1. People are central. The Task Team Leaders who care about learning do so for their clients. They want clients to get the best possible outcomes and will go the extra mile for that. They have an ability to engage with stakeholders in the Bank and in client countries and internalize learning as they do. And they succeed in spite of “the system.” So, is it just a matter of getting the right people on board? Certainly, but the reality is that very few people are leaders in this way, and even their life can be easier, more efficient, and more fun if they don’t have to fight “the system.”
  2. The system as the beast. All of us who work in large organizations – public and private alike – know what it means when bureaucracy becomes an end unto itself. Things are done because “the system” requires them to be done. They either have nothing to do with the client service, or we have long forgotten the reasons for doing these things. We all resent and struggle with the rigidities, and yet we are all part of “the system” and sustain it. Panelists and the audience alike were in tune on this issue: the formality and inflexibility of the system hasgot to go.
  3. Systemic learning, nonetheless. The discussion brought up many calls for getting to a better place where learning is not dependent on chance, but where good practice is handed from one person to another, and shared in a much larger circle than happens now. Ideas included everything from mentoring to short write-ups of success and failure stories, and “blind” peer reviews.
  4. Leaders to the fore. Above all, the evaluation and the audience called on management to lead by example. What should that look like? Simple things like asking during review meetings: what have we learned from the past, have we tried this before, what are some of the mistakes we should avoid? Living the commitment to learning will be essential to becoming the Solutions Bank Group.
  5. Learning to learn. And finally, having the space and time to learn, be conscious of what it takes to learn and invest in those incentives and activities. The second phase of our evaluation is coming and will have even more information and recommendations on how the Bank Group can do a better job of learning.

Monday, September 1, 2014

Rice Innovations Fair of Scalable Technologies

1-2 September 2014. Cotonou, Benin. Rice Innovations Fair of Scalable Technologies

1. Create visibility of research products of AfricaRice & partners for the development sector.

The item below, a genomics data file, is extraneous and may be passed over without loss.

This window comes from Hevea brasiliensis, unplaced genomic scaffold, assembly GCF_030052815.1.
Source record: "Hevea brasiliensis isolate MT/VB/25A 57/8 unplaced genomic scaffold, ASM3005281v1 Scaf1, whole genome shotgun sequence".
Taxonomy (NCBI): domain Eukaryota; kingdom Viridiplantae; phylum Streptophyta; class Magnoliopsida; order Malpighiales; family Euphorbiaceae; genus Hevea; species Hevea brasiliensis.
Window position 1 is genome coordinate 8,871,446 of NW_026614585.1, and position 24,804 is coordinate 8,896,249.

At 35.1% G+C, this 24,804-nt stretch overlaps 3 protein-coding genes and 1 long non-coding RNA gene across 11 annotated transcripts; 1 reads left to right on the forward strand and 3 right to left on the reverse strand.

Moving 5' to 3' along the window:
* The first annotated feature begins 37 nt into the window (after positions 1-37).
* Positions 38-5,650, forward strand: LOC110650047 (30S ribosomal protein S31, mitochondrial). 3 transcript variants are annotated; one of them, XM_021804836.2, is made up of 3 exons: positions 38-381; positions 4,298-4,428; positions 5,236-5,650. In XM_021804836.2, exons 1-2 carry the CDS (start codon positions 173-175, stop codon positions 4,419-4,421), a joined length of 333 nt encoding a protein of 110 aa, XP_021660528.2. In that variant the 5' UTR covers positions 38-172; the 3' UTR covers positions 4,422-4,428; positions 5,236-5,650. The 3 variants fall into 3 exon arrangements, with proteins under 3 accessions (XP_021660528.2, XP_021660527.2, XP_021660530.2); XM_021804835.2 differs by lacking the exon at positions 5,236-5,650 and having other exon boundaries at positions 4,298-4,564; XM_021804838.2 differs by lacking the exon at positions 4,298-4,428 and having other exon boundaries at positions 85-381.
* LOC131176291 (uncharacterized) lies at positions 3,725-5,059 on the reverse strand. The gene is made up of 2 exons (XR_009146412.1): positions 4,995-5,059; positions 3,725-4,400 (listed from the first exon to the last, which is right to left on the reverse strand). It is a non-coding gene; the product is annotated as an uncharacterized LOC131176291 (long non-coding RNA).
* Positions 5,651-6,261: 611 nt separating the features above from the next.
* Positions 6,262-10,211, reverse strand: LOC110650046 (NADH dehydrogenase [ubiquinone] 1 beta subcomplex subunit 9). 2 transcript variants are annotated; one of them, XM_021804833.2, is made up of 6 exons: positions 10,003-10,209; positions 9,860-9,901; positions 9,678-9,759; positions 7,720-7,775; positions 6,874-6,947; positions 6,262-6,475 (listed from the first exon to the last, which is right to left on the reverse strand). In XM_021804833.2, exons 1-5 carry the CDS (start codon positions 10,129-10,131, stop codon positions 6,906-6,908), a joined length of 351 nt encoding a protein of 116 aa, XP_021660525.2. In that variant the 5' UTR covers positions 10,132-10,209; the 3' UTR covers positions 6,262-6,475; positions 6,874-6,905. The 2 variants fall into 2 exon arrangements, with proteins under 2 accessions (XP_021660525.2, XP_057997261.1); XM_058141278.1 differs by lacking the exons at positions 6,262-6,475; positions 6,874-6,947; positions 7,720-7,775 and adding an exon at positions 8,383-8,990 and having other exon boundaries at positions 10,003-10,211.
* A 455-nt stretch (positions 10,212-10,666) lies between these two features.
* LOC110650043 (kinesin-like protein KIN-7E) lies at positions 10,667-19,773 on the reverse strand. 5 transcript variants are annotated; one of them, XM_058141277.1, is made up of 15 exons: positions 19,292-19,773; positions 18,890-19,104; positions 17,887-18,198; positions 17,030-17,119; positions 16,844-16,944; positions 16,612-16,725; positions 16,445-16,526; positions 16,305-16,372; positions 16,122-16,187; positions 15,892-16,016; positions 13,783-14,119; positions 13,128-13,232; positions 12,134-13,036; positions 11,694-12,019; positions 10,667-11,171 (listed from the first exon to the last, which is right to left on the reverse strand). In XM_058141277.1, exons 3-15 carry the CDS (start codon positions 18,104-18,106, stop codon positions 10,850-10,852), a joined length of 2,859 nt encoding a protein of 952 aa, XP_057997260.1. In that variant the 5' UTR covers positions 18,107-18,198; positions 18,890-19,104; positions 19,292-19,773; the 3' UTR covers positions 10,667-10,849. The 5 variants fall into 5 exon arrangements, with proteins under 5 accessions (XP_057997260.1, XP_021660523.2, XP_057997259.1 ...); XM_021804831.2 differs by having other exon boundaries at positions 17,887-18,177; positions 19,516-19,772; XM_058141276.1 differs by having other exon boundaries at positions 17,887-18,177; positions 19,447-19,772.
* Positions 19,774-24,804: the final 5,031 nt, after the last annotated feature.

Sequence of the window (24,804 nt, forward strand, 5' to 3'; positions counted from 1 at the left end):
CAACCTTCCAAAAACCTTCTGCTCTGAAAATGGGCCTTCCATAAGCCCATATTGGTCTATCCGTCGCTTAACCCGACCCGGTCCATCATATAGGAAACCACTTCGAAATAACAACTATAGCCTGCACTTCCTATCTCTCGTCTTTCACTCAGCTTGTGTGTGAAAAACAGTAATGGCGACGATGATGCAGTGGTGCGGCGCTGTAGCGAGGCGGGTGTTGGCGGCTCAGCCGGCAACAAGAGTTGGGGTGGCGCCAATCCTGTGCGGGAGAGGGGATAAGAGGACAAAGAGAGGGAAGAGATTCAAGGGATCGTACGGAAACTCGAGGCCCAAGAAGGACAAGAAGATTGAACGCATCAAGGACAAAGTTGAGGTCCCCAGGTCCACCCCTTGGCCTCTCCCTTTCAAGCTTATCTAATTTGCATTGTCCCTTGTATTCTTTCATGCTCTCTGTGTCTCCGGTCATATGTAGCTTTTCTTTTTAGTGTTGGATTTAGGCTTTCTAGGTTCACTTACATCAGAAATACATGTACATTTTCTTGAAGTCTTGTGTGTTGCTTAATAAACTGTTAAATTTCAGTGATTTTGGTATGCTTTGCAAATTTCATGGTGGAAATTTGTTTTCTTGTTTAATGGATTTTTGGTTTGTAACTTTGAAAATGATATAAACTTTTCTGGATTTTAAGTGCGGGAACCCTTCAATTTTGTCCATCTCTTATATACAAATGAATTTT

2. Explore with NGO’s, donors, private and public organizations scalable technologies and define
dissemination pathways.

The first day of the event focused on the presentation of a set of eleven technologies, followed by discussions to define dissemination pathways for each innovation.
  1. Scalable technologies developed by AfricaRice and partners (rapid presentation):
  2. Smart‐valleys – a participatory and low‐cost development approach
  3. Inland valley atlas – assessing the potential for development
  4. RiceAdvice – localized farmer advice for nutrient management
  5. Multi‐stakeholder platforms – improving farmers’ access to the value chain
  6. Powertillers – local adaptation to support multiple use
  7. Rice Varieties – ARICA, NERICA and others – new lines of rice varieties
  8. Mechanical weeders – reducing labour in rice production
  9. GEM Parboiler – energy efficient and improved quality
  10. ASI Thresher – high‐capacity thresher for clean rice
  11. PLAR/IRM – Participatory Learning & Action Research for improving farmer practice
The second day will include a visit to the Ouinhi district in Benin, to see inland valleys that have been developed using the Smart-valleys participatory approach. These achievements are the result of AfricaRice’s partnership with the Benin extension agency called Cellule Bas-Fonds, under the Rural Engineering Division of the Ministry of Agriculture, Animal Husbandry and Fisheries.

Title: Supporting the African rice value chain (Competitive African Rice Initiative, CARI)
Commissioned by: German Federal Ministry for Economic Cooperation and Development (BMZ)
Countries: Various countries in Africa; based in Nigeria
Lead executing agencies: Agricultural ministries in Nigeria, Ghana, Burkina Faso and Tanzania
Overall term: 2013 to 2017

EU, Uganda Collaborates on local agribusiness development